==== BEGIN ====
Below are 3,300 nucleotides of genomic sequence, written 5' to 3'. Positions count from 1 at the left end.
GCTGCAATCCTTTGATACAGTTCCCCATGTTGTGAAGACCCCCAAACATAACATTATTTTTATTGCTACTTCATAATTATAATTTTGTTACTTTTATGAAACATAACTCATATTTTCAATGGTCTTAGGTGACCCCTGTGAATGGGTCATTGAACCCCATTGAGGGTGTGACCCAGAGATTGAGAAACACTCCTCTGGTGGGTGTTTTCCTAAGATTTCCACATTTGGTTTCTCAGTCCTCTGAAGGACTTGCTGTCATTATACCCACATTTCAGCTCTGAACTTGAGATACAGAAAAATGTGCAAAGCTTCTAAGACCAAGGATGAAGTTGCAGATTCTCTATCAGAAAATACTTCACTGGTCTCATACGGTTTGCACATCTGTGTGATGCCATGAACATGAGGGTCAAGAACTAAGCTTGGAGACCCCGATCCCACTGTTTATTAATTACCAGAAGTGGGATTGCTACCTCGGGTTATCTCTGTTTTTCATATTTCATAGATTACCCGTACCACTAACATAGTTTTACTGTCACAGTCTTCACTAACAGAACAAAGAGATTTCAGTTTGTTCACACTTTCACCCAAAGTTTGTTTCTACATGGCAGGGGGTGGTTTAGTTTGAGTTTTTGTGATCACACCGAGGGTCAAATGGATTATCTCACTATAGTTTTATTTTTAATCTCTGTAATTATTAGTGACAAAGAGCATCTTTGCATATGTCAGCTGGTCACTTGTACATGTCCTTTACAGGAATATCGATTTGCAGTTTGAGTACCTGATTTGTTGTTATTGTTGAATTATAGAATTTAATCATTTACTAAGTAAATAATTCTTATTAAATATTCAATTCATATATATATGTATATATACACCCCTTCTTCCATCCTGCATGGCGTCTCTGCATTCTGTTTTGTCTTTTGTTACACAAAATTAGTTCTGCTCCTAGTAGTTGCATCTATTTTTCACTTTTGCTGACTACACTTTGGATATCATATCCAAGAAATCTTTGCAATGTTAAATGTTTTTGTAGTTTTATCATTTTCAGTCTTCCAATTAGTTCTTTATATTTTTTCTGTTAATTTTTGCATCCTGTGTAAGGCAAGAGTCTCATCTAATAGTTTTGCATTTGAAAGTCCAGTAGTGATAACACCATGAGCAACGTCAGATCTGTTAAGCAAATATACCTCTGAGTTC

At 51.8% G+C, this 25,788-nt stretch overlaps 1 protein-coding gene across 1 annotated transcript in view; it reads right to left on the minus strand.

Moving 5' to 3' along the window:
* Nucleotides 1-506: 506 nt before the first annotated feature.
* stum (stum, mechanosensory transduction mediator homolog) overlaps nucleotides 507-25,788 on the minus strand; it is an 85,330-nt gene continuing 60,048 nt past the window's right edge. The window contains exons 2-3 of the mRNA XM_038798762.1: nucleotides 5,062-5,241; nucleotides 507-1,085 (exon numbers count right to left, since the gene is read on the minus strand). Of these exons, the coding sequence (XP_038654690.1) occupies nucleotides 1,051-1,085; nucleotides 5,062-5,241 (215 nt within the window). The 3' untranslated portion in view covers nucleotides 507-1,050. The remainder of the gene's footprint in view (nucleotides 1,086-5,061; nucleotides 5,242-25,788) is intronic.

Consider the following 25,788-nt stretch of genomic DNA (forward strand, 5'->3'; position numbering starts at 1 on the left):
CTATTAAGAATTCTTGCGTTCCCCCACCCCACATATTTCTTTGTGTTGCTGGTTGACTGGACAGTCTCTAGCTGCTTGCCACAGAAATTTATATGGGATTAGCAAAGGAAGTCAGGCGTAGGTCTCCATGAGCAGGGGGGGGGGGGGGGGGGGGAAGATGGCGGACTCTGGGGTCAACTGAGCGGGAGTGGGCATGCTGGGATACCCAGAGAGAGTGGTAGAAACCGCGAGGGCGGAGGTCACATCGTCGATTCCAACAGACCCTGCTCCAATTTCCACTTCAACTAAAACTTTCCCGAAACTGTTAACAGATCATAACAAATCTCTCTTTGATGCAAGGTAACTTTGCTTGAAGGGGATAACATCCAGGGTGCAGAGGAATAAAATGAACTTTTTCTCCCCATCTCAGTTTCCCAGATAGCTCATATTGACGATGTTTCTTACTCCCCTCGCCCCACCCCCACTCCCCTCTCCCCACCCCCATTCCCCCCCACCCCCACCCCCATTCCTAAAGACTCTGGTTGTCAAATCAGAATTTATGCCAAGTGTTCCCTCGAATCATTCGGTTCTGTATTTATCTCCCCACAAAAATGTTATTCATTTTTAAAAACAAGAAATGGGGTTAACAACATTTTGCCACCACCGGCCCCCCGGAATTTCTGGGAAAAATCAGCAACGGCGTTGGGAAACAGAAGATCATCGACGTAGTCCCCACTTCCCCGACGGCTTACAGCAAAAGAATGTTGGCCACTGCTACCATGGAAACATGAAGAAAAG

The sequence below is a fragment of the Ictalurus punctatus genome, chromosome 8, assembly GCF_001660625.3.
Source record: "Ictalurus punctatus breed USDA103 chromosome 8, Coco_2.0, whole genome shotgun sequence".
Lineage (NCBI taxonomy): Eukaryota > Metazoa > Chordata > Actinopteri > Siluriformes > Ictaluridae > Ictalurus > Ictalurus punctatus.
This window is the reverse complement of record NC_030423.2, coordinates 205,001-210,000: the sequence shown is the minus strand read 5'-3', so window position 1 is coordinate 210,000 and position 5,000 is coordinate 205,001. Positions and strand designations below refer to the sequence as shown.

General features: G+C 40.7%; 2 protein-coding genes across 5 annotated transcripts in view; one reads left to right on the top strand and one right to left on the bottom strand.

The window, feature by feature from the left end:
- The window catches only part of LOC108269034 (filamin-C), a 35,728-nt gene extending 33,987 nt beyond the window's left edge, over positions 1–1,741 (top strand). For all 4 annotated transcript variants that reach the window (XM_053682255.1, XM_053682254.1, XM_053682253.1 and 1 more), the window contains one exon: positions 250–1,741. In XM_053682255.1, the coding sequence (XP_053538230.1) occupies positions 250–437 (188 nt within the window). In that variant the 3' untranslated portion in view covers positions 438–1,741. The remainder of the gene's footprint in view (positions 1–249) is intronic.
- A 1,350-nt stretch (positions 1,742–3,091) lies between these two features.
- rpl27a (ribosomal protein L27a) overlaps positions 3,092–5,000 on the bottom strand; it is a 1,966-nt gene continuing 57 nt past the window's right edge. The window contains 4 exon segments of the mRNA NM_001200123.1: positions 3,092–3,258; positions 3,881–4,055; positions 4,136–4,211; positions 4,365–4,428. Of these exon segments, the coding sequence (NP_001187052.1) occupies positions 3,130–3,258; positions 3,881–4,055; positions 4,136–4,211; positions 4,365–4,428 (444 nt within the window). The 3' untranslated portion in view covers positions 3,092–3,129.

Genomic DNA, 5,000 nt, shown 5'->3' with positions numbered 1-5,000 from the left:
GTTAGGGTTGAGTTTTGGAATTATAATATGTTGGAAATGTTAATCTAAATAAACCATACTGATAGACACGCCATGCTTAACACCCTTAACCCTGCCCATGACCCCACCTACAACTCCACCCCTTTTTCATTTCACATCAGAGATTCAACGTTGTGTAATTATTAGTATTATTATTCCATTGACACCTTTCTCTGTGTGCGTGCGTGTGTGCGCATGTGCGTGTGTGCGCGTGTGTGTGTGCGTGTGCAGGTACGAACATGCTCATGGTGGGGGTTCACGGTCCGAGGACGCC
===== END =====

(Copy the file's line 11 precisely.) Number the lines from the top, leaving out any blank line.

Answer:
Lineage (NCBI taxonomy): Eukaryota > Metazoa > Chordata > Actinopteri > Siluriformes > Ictaluridae > Ictalurus > Ictalurus punctatus.